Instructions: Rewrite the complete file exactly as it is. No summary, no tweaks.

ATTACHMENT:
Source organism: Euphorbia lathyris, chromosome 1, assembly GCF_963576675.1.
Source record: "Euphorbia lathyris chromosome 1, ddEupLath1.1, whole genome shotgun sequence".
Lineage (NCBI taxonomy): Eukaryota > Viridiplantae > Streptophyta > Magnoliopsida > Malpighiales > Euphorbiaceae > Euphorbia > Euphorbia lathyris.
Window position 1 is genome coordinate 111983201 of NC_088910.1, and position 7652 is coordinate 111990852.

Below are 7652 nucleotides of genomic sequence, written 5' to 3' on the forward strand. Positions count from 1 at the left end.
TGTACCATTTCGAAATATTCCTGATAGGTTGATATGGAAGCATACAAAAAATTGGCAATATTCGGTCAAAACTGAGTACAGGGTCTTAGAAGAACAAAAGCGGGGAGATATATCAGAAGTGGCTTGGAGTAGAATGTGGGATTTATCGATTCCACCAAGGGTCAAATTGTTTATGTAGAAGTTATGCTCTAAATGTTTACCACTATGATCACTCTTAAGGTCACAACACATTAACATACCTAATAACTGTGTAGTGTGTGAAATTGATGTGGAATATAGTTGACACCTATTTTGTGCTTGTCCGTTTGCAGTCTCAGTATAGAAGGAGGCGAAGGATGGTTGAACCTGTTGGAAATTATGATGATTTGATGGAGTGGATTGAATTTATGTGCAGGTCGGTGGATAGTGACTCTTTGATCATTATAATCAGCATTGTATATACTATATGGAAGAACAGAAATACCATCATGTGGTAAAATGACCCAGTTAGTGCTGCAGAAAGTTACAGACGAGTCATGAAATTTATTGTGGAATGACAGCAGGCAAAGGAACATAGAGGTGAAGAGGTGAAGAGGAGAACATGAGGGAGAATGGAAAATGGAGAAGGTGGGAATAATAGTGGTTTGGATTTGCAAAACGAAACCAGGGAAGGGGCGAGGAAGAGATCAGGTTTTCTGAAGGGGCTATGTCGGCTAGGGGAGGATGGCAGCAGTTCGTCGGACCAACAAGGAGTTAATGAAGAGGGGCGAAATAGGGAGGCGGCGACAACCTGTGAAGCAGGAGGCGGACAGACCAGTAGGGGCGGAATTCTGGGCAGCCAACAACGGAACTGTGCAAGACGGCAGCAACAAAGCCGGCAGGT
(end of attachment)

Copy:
Source organism: Euphorbia lathyris, chromosome 1, assembly GCF_963576675.1.
Source record: "Euphorbia lathyris chromosome 1, ddEupLath1.1, whole genome shotgun sequence".
Lineage (NCBI taxonomy): Eukaryota > Viridiplantae > Streptophyta > Magnoliopsida > Malpighiales > Euphorbiaceae > Euphorbia > Euphorbia lathyris.
Window position 1 is genome coordinate 111983201 of NC_088910.1, and position 7652 is coordinate 111990852.

Below are 7652 nucleotides of genomic sequence, written 5' to 3' on the forward strand. Positions count from 1 at the left end.
TGTACCATTTCGAAATATTCCTGATAGGTTGATATGGAAGCATACAAAAAATTGGCAATATTCGGTCAAAACTGAGTACAGGGTCTTAGAAGAACAAAAGCGGGGAGATATATCAGAAGTGGCTTGGAGTAGAATGTGGGATTTATCGATTCCACCAAGGGTCAAATTGTTTATGTAGAAGTTATGCTCTAAATGTTTACCACTATGATCACTCTTAAGGTCACAACACATTAACATACCTAATAACTGTGTAGTGTGTGAAATTGATGTGGAATATAGTTGACACCTATTTTGTGCTTGTCCGTTTGCAGTCTCAGTATAGAAGGAGGCGAAGGATGGTTGAACCTGTTGGAAATTATGATGATTTGATGGAGTGGATTGAATTTATGTGCAGGTCGGTGGATAGTGACTCTTTGATCATTATAATCAGCATTGTATATACTATATGGAAGAACAGAAATACCATCATGTGGTAAAATGACCCAGTTAGTGCTGCAGAAAGTTACAGACGAGTCATGAAATTTATTGTGGAATGACAGCAGGCAAAGGAACATAGAGGTGAAGAGGTGAAGAGGAGAACATGAGGGAGAATGGAAAATGGAGAAGGTGGGAATAATAGTGGTTTGGATTTGCAAAACGAAACCAGGGAAGGGGCGAGGAAGAGATCAGGTTTTCTGAAGGGGCTATGTCGGCTAGGGGAGGATGGCAGCAGTTCGTCGGACCAACAAGGAGTTAATGAAGAGGGGCGAAATAGGGAGGCGGCGACAACCTGTGAAGCAGGAGGCGGACAGACCAGTAGGGGCGGAATTCTGGGCAGCCAACAACGGAACTGTGCAAGACGGCAGCAACAAAGCCGGCAGGT